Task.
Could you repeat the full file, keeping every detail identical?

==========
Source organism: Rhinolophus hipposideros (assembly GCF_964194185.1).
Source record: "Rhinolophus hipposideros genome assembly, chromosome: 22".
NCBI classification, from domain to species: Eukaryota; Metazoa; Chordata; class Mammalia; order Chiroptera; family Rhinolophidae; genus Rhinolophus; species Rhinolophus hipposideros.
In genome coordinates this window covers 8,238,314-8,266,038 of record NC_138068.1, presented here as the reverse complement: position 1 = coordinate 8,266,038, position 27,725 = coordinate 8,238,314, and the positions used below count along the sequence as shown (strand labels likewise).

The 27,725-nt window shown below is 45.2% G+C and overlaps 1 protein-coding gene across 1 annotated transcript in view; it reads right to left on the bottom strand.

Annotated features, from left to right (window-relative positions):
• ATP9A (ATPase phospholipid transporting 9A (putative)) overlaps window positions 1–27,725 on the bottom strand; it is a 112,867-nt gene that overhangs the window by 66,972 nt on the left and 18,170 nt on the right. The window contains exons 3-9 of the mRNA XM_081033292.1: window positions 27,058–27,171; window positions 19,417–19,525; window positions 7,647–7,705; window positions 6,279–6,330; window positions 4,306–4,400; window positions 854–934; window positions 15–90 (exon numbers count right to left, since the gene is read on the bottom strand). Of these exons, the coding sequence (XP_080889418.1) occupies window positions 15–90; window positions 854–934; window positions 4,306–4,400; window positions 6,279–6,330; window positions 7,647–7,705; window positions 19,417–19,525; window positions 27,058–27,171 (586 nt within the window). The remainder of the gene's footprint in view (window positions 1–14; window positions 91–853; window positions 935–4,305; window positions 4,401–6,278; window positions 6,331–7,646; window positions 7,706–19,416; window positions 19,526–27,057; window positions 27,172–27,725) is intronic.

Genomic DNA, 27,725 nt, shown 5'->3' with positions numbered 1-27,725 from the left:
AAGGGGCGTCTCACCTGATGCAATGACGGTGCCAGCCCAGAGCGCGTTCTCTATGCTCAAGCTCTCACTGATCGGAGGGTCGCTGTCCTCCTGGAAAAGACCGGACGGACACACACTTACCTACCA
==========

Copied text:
Source organism: Rhinolophus hipposideros (assembly GCF_964194185.1).
Source record: "Rhinolophus hipposideros genome assembly, chromosome: 22".
NCBI classification, from domain to species: Eukaryota; Metazoa; Chordata; class Mammalia; order Chiroptera; family Rhinolophidae; genus Rhinolophus; species Rhinolophus hipposideros.
In genome coordinates this window covers 8,238,314-8,266,038 of record NC_138068.1, presented here as the reverse complement: position 1 = coordinate 8,266,038, position 27,725 = coordinate 8,238,314, and the positions used below count along the sequence as shown (strand labels likewise).

The 27,725-nt window shown below is 45.2% G+C and overlaps 1 protein-coding gene across 1 annotated transcript in view; it reads right to left on the bottom strand.

Annotated features, from left to right (window-relative positions):
• ATP9A (ATPase phospholipid transporting 9A (putative)) overlaps window positions 1–27,725 on the bottom strand; it is a 112,867-nt gene that overhangs the window by 66,972 nt on the left and 18,170 nt on the right. The window contains exons 3-9 of the mRNA XM_081033292.1: window positions 27,058–27,171; window positions 19,417–19,525; window positions 7,647–7,705; window positions 6,279–6,330; window positions 4,306–4,400; window positions 854–934; window positions 15–90 (exon numbers count right to left, since the gene is read on the bottom strand). Of these exons, the coding sequence (XP_080889418.1) occupies window positions 15–90; window positions 854–934; window positions 4,306–4,400; window positions 6,279–6,330; window positions 7,647–7,705; window positions 19,417–19,525; window positions 27,058–27,171 (586 nt within the window). The remainder of the gene's footprint in view (window positions 1–14; window positions 91–853; window positions 935–4,305; window positions 4,401–6,278; window positions 6,331–7,646; window positions 7,706–19,416; window positions 19,526–27,057; window positions 27,172–27,725) is intronic.

Genomic DNA, 27,725 nt, shown 5'->3' with positions numbered 1-27,725 from the left:
AAGGGGCGTCTCACCTGATGCAATGACGGTGCCAGCCCAGAGCGCGTTCTCTATGCTCAAGCTCTCACTGATCGGAGGGTCGCTGTCCTCCTGGAAAAGACCGGACGGACACACACTTACCTACCA